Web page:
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The unsolved mysteries of 1916 - and some possible answers


Prince Joachim of Prussia

Prince Joachim of Prussia

Prince Joachim of Prussia

There are some unsolved mysteries from Easter 1916 that historians still argue about today - and probably always will. Here are five of the most contentious questions.

1. Were the rebels planning to make a German prince King of Ireland?

The Proclamation declared an 'Irish Republic', but it may not have been a republic as we understand it today.

During Easter Week in the GPO, Patrick Pearse and Joseph Plunkett were heard discussing this very issue - apparently suggesting that Germany's Prince Joachim (son of Kaiser Wilhelm II) might be offered the throne of an independent Ireland.

Joachim ended up shooting himself in 1920, apparently unaware of any plan.

Another disputed question is which of the Proclamation's signatories was supposed to be in charge afterwards. Tom Clarke's widow Kathleen was furious that Pearse would have been head of the government, complaining that he "knew as much about commanding as my dog".

2. Did the Pope have advance knowledge of the Rising?

George Noble Plunkett, a papal count and father of Joseph, had a private audience with Pope Benedict XV in Rome two weeks before the Rising.

According to him, he told the Pope about what was being planned in Dublin. Benedict reportedly cried, "Those poor men!" and gave the rebels his blessing.

Most historians find this hard to believe, since the Papacy was neutral during World War I and the Rising was a blow against the British Empire. But did Count Plunkett lie or was something lost in translation? Is the answer awaiting discovery in a Vatican filing cabinet?

3. Who wrote the 'Castle Document'?

On the Wednesday before the Rising, a sensational document was read out at a meeting of Dublin Corporation. It had allegedly come from Dublin Castle and contained plans to arrest the Volunteer leaders as well as other prominent nationalists.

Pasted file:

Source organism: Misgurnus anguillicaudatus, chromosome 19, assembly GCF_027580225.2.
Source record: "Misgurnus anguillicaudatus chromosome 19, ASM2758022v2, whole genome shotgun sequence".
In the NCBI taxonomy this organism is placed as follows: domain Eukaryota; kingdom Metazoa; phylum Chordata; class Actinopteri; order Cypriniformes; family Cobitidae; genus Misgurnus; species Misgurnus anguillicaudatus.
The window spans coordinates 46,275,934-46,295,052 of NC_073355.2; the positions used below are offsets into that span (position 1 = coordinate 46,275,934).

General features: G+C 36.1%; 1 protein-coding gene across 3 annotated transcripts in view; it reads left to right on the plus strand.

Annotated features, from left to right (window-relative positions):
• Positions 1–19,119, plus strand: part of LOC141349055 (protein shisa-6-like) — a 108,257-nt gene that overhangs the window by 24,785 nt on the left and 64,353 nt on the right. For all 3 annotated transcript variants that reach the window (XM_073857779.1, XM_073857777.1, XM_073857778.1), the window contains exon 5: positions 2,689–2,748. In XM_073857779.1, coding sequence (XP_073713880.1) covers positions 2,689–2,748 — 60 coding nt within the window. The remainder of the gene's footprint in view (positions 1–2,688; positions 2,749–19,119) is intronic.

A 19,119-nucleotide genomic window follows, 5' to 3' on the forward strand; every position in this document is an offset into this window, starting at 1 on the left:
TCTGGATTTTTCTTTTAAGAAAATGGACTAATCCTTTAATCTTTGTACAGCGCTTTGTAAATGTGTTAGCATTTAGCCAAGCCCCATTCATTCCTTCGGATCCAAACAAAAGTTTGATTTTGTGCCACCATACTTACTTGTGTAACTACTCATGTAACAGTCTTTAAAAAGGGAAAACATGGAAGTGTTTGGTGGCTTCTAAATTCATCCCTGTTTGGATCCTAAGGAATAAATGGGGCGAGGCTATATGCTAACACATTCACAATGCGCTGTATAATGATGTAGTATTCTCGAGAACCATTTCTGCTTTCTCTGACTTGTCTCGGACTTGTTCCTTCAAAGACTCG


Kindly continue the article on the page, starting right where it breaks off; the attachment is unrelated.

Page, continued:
Eoin MacNeill, the Volunteers' chief-of-staff, at first thought this was justification for a rebellion and declared: "The Lord has delivered them into our hands!"

By the weekend, however, he had decided that the document was a forgery by the Irish Republican Brotherhood.

Was MacNeill right? Sean McDermott swore to a priest shortly before his execution that the document had been real, while Joseph Plunkett's fiancée Grace remembered sitting on his bed while he deciphered it with a codebook.

One possible theory is that Plunkett 'sexed up' an original document to make the threat seem more immediate than it really was - but nobody will ever know for sure.

4. Why did the rebels not seize Dublin Castle?

As the headquarters of British rule in Ireland, Dublin Castle was an obvious target.

It was also extremely vulnerable on Easter Monday, since almost everyone had gone to the races at Fairyhouse and only 25 soldiers were on duty.

Thirty Irish Citizen Army members marched to the Castle and shot an unarmed policeman outside. After entering the courtyard, however, they seemed to have no idea what to do and quickly retreated inside City Hall next door.

Whatever the reason, this was typical of a rebellion that seemed more interested in dramatic gestures than practical achievements.

5. How did Eamon de Valera escape the firing squad?

The future Taoiseach and President was condemned to die and wrote farewell letters to his closest friends.

In the end, however, his sentence was commuted to life imprisonment - even though as commandant at Boland's Mill he had been more senior than many rebels who were shot.

For a long time, the standard explanation was that New York-born Dev cheated death because he was an American citizen and Britain needed US support in the First World War. This was certainly what de Valera told a fascinated President John F Kennedy in 1963.

However, being a US citizen did not do Tom Clarke any good, and Dev himself admitted in private notes that there must have been another reason.

The truth was probably more simple. By the time de Valera's turn came, Britain had started to realise that the executions were having a terrible effect on public opinion. Also, General Maxwell made inquiries and became convinced that Dev was just an obscure maths teacher.

So he became the great survivor of 1916 - which from Britain's point of view was probably their biggest mistake.